Fashion

Michelle Obama’s gowns are reliable hits, but the one that spoke the loudest might have been the dress she picked for the first state dinner, for India. With the choice of the silver-appliqued, strapless (gasp!) column by Indian American relative newcomer Naeem Khan, the first lady announced that her gowns on such occasions wouldn’t be mere frocks — that there would always be the possibility that they were statements.

With the modern silhouette and accessories (a wristful of glimmering bangles and bold earrings) the FLOTUS also signaled that she was taking cues not from past first ladies’ closets but from red-carpet Hollywood, adding an extra gloss of glamour and real-world relatability to state-dinner fashion.


First lady Michelle Obama and President Obama await the arrival of the Indian prime minister. (Brendan Smialowski/Getty Images)

Food 

True to the Obamas’ advocacy of locally grown foods, produce from the garden outside — and the bounty of the newly installed White House bees — often turned up on the china. Perhaps the biggest stunner of a dish was the “Winter Garden Salad” that White House chefs served at the 2014 dinner for French Prime Minister François Hollande.

Petite radishes and baby carrots, with a dressing of garden-fresh herbs and honey from the White House hives, nestled just so in an aquarium-like bowl? Simply gorgeous.

Decor

The decor at state dinners is typically quite traditional, with lavish flowers and elegant place settings the norm. An especially pretty pick was at the 2015 dinner in honor of Chinese President Xi Jinping: Shades of pinks and corals turned up in the linens and in masses of roses and dahlias.

Did you get your invite to tomorrow's state dinner? If so, these are the settings you'll be enjoying.

A post shared by Emily Heil (@emilyaheil) on

But the boldest, most modern decor moment came at the dinner honoring the leaders of five Nordic nations, when the White House skipped the traditional billowing tablecloths and ballroom-style furniture for sleek woven table runners, clean-lined chairs and rustic farm-style tables, perhaps in honor of their design-forward guest nations. Another stunning touch was the clear ceiling of the tents on the South Lawn, allowing guests a glimpse of the stars.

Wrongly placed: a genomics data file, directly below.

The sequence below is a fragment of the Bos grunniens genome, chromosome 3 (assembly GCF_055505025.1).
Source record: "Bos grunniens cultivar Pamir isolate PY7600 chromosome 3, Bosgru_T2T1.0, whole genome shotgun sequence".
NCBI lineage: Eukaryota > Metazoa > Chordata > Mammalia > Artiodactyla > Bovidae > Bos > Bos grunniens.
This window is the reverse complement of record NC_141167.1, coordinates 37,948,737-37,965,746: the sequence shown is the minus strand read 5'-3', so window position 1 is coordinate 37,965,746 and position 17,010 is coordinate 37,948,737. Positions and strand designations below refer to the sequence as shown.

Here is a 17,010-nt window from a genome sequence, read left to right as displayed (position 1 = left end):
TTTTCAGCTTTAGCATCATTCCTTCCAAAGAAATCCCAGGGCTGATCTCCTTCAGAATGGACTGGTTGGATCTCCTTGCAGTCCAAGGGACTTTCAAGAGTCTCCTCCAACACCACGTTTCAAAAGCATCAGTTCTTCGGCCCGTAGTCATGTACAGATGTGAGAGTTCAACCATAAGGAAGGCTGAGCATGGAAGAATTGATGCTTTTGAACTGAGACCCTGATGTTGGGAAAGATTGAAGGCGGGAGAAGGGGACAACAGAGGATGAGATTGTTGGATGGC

The table setting is shown during a media preview in the State Dining Room at the White House on May 12 for the state dinner in honor of Nordic leaders. (Manuel Balce Ceneta/AP)

Guests

Celebrity guests had been a staple of the state-dinner recipe for several administrations, but the Obamas took the VIP-invite game to the next level. Still, the guests who made the biggest splash might have been those with the shortest commute: Sasha and Malia Obama attended their first state dinner in March, to fete Canadian Prime Minister Justin Trudeau.


Malia Obama attends her first state dinner, in honor of Canadian Prime Minister Justin Trudeau and his wife, Sophie Gregoire-Trudeau. (Joshua Roberts/Reuters)

Music: 

The Obamas’ (particularly the first lady’s) platinum membership in the BeyHive, singer Beyoncé’s fervent fan base, is well known. So it’s no huge surprise that Queen Bey showed up in all her diva glory for 2010’s state dinner in honor of then-Mexican President Felipe Calderón and his wife, Margarita Zavala. But come on, it’s Beyoncé. Wherever she shows up, she shuts it down. According to reports, the “Run the World” singer arrived at 1600 Pennsylvania Ave. in a strapless beaded gown encrusted with more than 20,000 hand-sewn gunmetal-gray Swarovski crystals.

Correction: An earlier version of this post said the 2009 state dinner honored Indian Prime Minister Narendra Modi. In 2009, Manmohan Singh was prime minister.